The bandits also have the numbers sourced from a rich population of child-soldiers. Their numerical preponderance, nonideological-cum-uneducated nature and relatively young base makes them extremely vulnerable to indoctrination and a suitable source for terror-manpower. Sadly, the use of child-soldiers for terror activities is attributed to both ISWAP and Ansaru, but ISWAP have gone further to institutionalize child recruitment and indoctrination using international terror recruitment standards. Hence, ISWAP might leverage this rich child-soldier manpower source opportunity more effectively.

As I write this piece, I must confess to experiencing the oscillation of an overwhelming shockwave of fear that have been traveling through the deepest core of my body since I discovered ISWAP’s new recruitment and indoctrination strategy through open source terror watch networks. And here is why;

The largest bandit-manpower source is predominantly the forsaken, uncivilized and uneducated population of forest-based Fulani. Several testimonies from victims of kidnapping further affirms that the bandits are mostly young boys aged 14-18. They have been adjudged to be tremendous in terms of population and now BH groups (ISWAP, ANSARU, fmr JAS) have infiltrated the vast bandit network due to the government’s avoidable mismanagement of the entire situation which metamorphosed from farmer-herder crisis. Unfortunately, the continued mismanagement of this crisis now holds the potential of further transfiguring into an implosive generation-long extremist insurgency.

ISWAP has instituted a new recruitment and indoctrination initiative. This initiative aimed at recruiting an army they term “The Empowerment Generation” focuses on training and indoctrinating children aged 8-16 as seen in a propaganda video released by the group. The implementation of this training and indoctrination exercise is done through the instrumentality of a well structured educational institution named “Khilafah Cadet School”. Cadets, otherwise called “Cubs of the Caliphate” are drilled in extremist Islamic education; tactical military, arms and infantry training; and Jihad and enemy execution techniques.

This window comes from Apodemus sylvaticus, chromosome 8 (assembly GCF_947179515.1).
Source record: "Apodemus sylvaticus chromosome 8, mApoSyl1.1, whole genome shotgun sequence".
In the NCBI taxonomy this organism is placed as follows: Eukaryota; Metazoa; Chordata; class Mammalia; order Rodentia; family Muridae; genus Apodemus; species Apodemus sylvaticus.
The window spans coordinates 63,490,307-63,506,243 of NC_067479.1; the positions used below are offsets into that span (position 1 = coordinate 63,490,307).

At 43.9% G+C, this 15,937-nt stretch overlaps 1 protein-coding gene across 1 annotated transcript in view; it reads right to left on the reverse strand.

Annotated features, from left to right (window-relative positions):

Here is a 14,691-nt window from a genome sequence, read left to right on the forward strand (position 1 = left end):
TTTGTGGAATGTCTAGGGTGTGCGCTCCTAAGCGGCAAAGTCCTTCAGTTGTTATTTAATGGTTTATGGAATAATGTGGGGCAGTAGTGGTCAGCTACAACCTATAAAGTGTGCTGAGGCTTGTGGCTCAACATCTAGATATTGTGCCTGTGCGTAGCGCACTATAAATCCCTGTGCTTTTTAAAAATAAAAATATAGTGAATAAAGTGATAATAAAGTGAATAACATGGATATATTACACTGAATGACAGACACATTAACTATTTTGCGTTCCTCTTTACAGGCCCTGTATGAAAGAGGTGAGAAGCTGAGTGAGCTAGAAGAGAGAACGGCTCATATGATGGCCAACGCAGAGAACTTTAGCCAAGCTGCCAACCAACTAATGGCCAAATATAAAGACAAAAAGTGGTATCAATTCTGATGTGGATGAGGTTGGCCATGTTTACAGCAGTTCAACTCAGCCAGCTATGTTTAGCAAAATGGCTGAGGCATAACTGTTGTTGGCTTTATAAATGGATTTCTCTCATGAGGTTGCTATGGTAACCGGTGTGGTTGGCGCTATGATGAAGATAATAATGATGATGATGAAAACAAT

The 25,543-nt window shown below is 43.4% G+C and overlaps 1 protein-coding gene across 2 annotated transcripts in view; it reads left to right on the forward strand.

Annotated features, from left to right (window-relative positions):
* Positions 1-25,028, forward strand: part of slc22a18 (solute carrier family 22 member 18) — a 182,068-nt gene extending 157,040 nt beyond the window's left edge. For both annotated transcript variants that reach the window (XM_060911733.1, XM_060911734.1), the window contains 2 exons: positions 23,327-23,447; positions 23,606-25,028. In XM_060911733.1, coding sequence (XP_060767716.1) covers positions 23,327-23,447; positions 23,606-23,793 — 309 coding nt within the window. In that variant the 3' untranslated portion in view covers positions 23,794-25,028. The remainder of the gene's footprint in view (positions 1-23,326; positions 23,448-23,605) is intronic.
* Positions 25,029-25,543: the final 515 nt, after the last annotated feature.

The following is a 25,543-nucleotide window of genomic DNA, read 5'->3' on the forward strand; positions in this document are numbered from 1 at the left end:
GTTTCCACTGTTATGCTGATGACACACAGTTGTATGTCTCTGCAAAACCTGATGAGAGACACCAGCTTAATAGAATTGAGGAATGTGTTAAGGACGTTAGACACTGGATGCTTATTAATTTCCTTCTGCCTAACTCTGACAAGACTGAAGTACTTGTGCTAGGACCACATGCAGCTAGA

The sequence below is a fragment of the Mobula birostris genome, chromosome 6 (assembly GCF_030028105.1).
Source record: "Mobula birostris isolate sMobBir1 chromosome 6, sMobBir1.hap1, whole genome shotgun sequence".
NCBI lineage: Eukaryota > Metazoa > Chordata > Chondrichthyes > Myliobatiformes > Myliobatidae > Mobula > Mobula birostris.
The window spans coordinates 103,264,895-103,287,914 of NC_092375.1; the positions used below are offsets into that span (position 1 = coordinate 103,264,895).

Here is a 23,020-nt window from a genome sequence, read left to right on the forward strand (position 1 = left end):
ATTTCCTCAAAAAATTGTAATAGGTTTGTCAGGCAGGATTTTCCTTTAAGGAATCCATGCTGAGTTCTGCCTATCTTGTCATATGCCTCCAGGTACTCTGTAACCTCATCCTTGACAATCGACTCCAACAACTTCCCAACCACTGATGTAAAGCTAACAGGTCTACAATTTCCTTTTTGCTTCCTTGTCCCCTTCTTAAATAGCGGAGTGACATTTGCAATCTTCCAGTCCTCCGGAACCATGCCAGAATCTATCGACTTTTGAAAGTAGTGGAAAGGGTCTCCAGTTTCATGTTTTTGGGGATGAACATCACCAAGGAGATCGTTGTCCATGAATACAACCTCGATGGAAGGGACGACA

This school boasts of having a well-structured curriculum consistent with global terror standards and a strict entry requirement as students have to pass an entrance exams before getting admitted. The school is well-funded and resourced. The most scary aspect of the video is the scene that shows the cadets practicing special force warfare tactics. In the scene, the cadets are shown entering a building in special forces’ style to extract enemies. The enemies used for this drill were Nigerian soldiers captured by ISWAP. After the extraction, the 3 soldiers were made to kneel and they were all shot in the head by 3 different child-soldiers barely aged 15. The precision, the tact and the efficiency in execution is consistent with that which is usually seen in war movies.

The “Cubs of the Caliphate” are a product of a long-term strategy envisioned by ISWAP to continue the ideologically-driven war for another generation, serving as a formidable and inexhaustible manpower source for the terrorist army. As I watched that video, I reflected with fear on the young bandit population in the NW and the possibility that most of them might end up getting admitted into such kinds of indoctrination programs as a result of the strategic alliance between bandits and these terror groups. I could not help but weep at this gruesome picture of the future, asking what if Boko-Haram groups succeed in assimilating a major section of the young bandit population operating in this part of the country?

The catastrophe that would result from this scenario is indescribable. Nigeria has managed to mismanage every security situation that it had ever faced. But we cannot afford to continue mismanaging this crisis for the future looks gruesome unless a de-escalation happens. But how do we tame this menace?

The only security situations in Nigeria that the government had been able to manage to an extent are those that benefitted from robust dialogue and amnesty programs. And the closest we got to destroying insurgency through the use of brute force was when mercenaries were hired to fight Boko-Haram in 2015. But just like dialogue, the implementation of completely annihilating military offensives is as well another efficient option in countering terrorism and insurgency. But in Nigeria’s context, this method carries the smell of impossibility all over it. In fact, brute force clearly constitute precedential failures in the fight against terror and insurgency in Nigeria.

The highest level of brute force (since the completely annihilating one has so far been simply unachievable) we have been able to exert could not tame Niger-Delta Militancy, it hasn’t been able to crush Boko-Haram for almost two decades now. And it is yet again proving inefficient in the fight against bandit-terrorists even before the infiltration of the very tactical and well-resourced Boko-Haram groups.

We are left with 2 options; the Gumi option of dialogue and strategic engagement with stakeholders in the affairs of these bandits  with the aim of securing a ceasefire and ultimately, surrendering of arms in exchange for amnesty and redress(before they completely get assimilated into the ideological war BH groups are fighting) or the Elrufai solution of engaging the services of mercenaries to perform a sweeping operation targeting all forests and hamlets harboring these bandit-terrorists and their BH affiliates since the implementation of such method by our military seems impossible.

Principally, the fundamental responsibility of every government is to safeguard the lives and properties of its citizens. Nigeria’s government under President Buhari has failed in that responsibility but we can no longer tolerate this failure for it holds the potential of consuming us and the country at large. Nigerians must rise up and demand an end to this barbarism NOW!

Abdulhaleem Ishaq Ringim is a political/public affairs analyst, he writes from Zaria and can be reached through [email protected]